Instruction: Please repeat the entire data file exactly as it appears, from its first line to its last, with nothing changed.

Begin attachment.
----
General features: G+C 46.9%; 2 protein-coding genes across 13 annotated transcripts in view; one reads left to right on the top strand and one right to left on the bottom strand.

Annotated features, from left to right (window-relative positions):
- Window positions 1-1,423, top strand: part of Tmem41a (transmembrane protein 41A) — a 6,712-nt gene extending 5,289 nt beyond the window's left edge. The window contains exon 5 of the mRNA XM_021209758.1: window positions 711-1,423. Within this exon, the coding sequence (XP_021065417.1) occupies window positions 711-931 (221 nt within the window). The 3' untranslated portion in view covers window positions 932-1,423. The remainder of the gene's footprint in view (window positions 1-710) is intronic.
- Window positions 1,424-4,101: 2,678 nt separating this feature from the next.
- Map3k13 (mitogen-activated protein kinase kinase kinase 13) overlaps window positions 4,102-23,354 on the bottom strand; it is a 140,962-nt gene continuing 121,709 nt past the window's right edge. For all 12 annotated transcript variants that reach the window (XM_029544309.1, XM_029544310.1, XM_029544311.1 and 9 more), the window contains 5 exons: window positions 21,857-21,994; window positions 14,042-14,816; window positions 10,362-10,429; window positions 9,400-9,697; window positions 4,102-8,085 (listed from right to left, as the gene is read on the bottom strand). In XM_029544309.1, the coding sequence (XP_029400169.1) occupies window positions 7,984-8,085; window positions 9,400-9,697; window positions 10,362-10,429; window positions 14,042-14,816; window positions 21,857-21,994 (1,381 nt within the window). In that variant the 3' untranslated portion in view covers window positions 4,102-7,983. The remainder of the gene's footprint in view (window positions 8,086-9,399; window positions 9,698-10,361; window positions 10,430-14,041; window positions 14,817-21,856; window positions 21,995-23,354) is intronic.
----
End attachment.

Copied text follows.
General features: G+C 46.9%; 2 protein-coding genes across 13 annotated transcripts in view; one reads left to right on the top strand and one right to left on the bottom strand.

Annotated features, from left to right (window-relative positions):
- Window positions 1-1,423, top strand: part of Tmem41a (transmembrane protein 41A) — a 6,712-nt gene extending 5,289 nt beyond the window's left edge. The window contains exon 5 of the mRNA XM_021209758.1: window positions 711-1,423. Within this exon, the coding sequence (XP_021065417.1) occupies window positions 711-931 (221 nt within the window). The 3' untranslated portion in view covers window positions 932-1,423. The remainder of the gene's footprint in view (window positions 1-710) is intronic.
- Window positions 1,424-4,101: 2,678 nt separating this feature from the next.
- Map3k13 (mitogen-activated protein kinase kinase kinase 13) overlaps window positions 4,102-23,354 on the bottom strand; it is a 140,962-nt gene continuing 121,709 nt past the window's right edge. For all 12 annotated transcript variants that reach the window (XM_029544309.1, XM_029544310.1, XM_029544311.1 and 9 more), the window contains 5 exons: window positions 21,857-21,994; window positions 14,042-14,816; window positions 10,362-10,429; window positions 9,400-9,697; window positions 4,102-8,085 (listed from right to left, as the gene is read on the bottom strand). In XM_029544309.1, the coding sequence (XP_029400169.1) occupies window positions 7,984-8,085; window positions 9,400-9,697; window positions 10,362-10,429; window positions 14,042-14,816; window positions 21,857-21,994 (1,381 nt within the window). In that variant the 3' untranslated portion in view covers window positions 4,102-7,983. The remainder of the gene's footprint in view (window positions 8,086-9,399; window positions 9,698-10,361; window positions 10,430-14,041; window positions 14,817-21,856; window positions 21,995-23,354) is intronic.